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Mulholland Drive by David Lynch

I had seen almost all of David Lynch’s films and I was already quite a fan when "Mulholland Drive" was released. What I particularly like about this director is that he is one of the few contemporary American directors that are truly innovative and practice a poetic, sometimes surreal cinema. Even more, he goes against traditional, Hollywood cinema, deconstructing not only the classic narrative technique (imperative in a Hollywood production), but also subverting the typical cinematic representation of the American culture and society by playing with cliches and creating a visual representation of the dark side of the American psyche. It is not the story, the plot (if there is one) that is important in a Lynch film, but the way he films it. He is a genuine film auteur, in the sense that his art is purely cinematic. If I were to compare him to another American director, the one that first comes to mind is Tarantino. What he has in common with Tarantino is that they both seem to play with cinematic techniques (gags especially, the episode with the killer and the black book in "Mulholland Drive" is very tarantinesque), using them to create an independent universe, a kind of art for arts sake. Still, Lynch's films are very different from those of Tarantino as they are filled with symbolism.

"Mulholland Drive" contains typical Lynch imagery, the car driving in the night with only the rear lights visible, moving on typical, creepy, Lynch music (this appears also in "Blue Velvet", "Wild at Heart" and "Lost Highway") and the Twin Peaks -like vision of a kind of network of evil, containing red curtains, weird characters, the unforgettable midget and strange voices, in this case, inquiring about "the girl". The identity of the characters is placed under question and this also happens in "Lost Highway" were you have Patricia Aquette's character changing identity suddenly in the middle of the film. Symbolically, she turns from a brunette into a blonde, and from a wife into a whore. The interesting thing is that in both films, the female characters are those whose identity is questioned. There are many hints that send us to the "femme fatale" typology of the film noir. In "Mulholland Drive" there is direct reference to Rita Hayworth, the femme fatale of Orson Welles' films and also there are a lot of mirrors and wigs involved, reminiscent of Hitchcock's feminine characters.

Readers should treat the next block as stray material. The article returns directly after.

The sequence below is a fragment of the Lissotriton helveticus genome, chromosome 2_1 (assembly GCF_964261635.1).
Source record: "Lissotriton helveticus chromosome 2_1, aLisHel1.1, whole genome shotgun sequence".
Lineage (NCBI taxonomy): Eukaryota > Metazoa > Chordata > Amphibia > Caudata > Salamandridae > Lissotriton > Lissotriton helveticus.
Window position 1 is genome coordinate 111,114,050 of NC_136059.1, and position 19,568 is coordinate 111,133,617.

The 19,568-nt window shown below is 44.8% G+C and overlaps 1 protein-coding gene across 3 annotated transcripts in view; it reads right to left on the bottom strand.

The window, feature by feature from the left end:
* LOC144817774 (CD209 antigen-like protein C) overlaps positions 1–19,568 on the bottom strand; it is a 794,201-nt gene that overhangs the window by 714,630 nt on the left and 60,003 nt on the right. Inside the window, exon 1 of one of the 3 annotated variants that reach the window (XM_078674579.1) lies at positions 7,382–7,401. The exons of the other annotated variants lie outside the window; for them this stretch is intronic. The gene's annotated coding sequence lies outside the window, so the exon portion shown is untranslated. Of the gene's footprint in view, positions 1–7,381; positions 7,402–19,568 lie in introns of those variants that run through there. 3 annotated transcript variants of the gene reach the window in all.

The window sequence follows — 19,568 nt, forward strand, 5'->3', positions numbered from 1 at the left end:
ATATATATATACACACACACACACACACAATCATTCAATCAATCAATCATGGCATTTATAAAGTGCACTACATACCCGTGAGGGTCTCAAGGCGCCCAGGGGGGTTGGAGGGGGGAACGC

The ineffable quality of the feminine characters' identity in Lynch's films could be related to his credo that there is no point in making a film if one can retell it afterwards. Which is to say that the work of art should be mysterious...like a woman. There is great seductive power in the imagery of "Mulholland Drive", it fascinates you like a beautiful woman, and it uses artifices like a coquette. Patricia Arquette's character in "Lost Highway" asks the male character if he still wants her, after the dark part of her has been exposed, and when he answers that he does, she replies "You'll never have me!". That could be the voice of David Lynch addressing those that want to make sense of his films and are not pleased to love them irrationally as one loves a beautiful woman.

Therefore the essential ingredient in a Lynch film is mystery. The ineffable quality of everyday life has been overlooked by contemporary directors. But in Lynch even the diner, a most common part of American life, made overly banal by teen movies, becomes a place of mystery. And it is probably this, his greatest achievement, the fact that he has managed to turn the overused (in film) American city scenery into a dreamlike environment, with magic hiding around every dark corner. Also at the level of content it points towards a vision of life in general as a mystery; where things "are not always what they seem" and the boundary between dream and reality, artificial and genuine is never clearly drawn.

Coordonator sectiune: Adrian Florea | Bogdan Gavrila + Asociatia Studentilor din Facultatea de Limbi Straine | Contact


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